I’ve Saved Thousands on Airbnb Bookings With a Simple Hack

As a frugal consumer with a penchant for good value and a distaste for wasting money (a principle I acquired after I saw thousands of bank account details while working as a teller at 16), Airbnb‘s 14-percent service fees for guests have long had a way of rubbing me the wrong way. 

Between the cleaning fee, which often costs around $200, its 14-percent service fee, and then the fact that you pay taxes on said fees, costs quickly add up. For example, a rental priced at just $200 per night totals around $2,000 for one week or about $285 per night. 

Feeling burnt out from burning money on Airbnb bookings — and after noticing that listings were increasingly becoming dominated by Airbnb management companies — I turned to my old pal, confidant, and front-line informant, Google. 

There, I searched for the Airbnb management company that had listed the property I wanted to book on Airbnb. Lo and behold, there it was, as was the ability to book the same property directly, without the exorbitant cleaning fee and Airbnb service fees. The grand total was $400 less.

I tried the simple strategy again and again, and it worked. Again and again. In the past year alone, I’ve collectively saved thousands on the exact same Airbnb bookings for the exact same dates with this simple method. 

At the root of this simple method is a common mistake amongst growing startups: assuming popularity equates to loyalty and failing to consider that the stakeholders (in this case, management companies, hosts, and guests) could actually cut you out of the deal.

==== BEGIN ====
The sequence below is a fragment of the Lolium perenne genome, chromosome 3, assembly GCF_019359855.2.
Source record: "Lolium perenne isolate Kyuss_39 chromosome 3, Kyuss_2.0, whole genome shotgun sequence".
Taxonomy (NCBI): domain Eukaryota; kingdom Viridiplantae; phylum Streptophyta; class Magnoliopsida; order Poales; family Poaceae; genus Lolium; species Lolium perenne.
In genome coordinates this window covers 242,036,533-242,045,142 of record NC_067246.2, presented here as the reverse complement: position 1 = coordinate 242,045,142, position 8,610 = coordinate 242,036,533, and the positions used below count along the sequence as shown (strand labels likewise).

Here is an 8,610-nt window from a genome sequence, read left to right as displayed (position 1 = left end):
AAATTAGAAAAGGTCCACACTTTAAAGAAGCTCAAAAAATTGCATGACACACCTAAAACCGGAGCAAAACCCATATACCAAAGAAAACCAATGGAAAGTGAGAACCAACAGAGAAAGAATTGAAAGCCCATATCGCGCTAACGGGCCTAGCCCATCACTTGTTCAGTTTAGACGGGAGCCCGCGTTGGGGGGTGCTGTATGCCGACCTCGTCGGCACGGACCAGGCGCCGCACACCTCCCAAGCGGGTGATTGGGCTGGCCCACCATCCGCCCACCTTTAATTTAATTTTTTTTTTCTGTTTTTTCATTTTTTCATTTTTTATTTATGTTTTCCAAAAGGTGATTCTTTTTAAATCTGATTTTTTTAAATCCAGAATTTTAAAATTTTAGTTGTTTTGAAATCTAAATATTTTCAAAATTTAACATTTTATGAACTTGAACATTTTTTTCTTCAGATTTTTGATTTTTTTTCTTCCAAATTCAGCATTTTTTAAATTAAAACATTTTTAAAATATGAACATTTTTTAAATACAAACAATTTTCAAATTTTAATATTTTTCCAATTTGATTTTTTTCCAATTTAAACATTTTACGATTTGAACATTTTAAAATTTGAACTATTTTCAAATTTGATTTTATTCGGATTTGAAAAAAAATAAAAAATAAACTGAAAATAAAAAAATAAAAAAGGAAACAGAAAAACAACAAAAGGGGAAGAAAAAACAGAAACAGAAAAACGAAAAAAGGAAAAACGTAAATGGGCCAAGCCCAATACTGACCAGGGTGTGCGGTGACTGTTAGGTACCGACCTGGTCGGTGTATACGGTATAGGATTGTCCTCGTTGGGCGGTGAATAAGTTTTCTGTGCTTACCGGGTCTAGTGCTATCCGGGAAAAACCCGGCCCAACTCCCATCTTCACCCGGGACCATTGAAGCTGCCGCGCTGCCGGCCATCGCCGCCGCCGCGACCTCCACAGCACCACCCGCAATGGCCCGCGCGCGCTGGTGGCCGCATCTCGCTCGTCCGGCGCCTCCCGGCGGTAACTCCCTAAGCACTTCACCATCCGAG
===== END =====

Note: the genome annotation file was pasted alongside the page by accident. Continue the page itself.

Popularity does not equal loyalty 

It is often assumed that popularity is synonymous with customer loyalty. But oftentimes what is assumed to be loyalty is simply popularity. And of course, popularity can be quite fleeting. 

In a competitive market, odds are there will always be new competitors getting ready to take a stab at a slice of your customer base. When a customer base is based on popularity as opposed to loyalty, customers given alternative options are likely to pursue them. 

With Airbnb, it’s not just that management companies are becoming more common. With the help of beginner-friendly (and code-free) website builders such as Squarespace and its Lodgify integration, nearly any host can build a website that automatically syncs bookings across travel booking channels, such as Airbnb, while also accepting direct bookings. When direct bookings increase a host’s profit margin and decrease a guest’s cost, both guest and host benefit. 

As competition strengthens, so should your value proposition 

There’s an oversight that many startups fall prey to: Once they gain a customer base, they do little to retain it. In other words, as a business grows, so does its competition and so should its value proposition

After Airbnb shifted power (and profits) into the hands of individual property owners and out of the pockets of multinational hotel chains, companies — whether that’s website builders or management services — gave owners a way to cut Airbnb from the equation. While there will always be others lining up for a piece of your market share, businesses that give customers a good value proposition will end up with a loyal customer base that stays because they want to, not because they haven’t yet discovered a way leave. 

While your customers are your biggest opportunity, there are instances where they may also be your biggest threat — especially in a two-sided marketplace where the business is the middleman, connecting buyers and sellers (or hosts and guests). With costs disproportionate to value and both parties seeking ways to hold onto their money, the middleman is the first to go.

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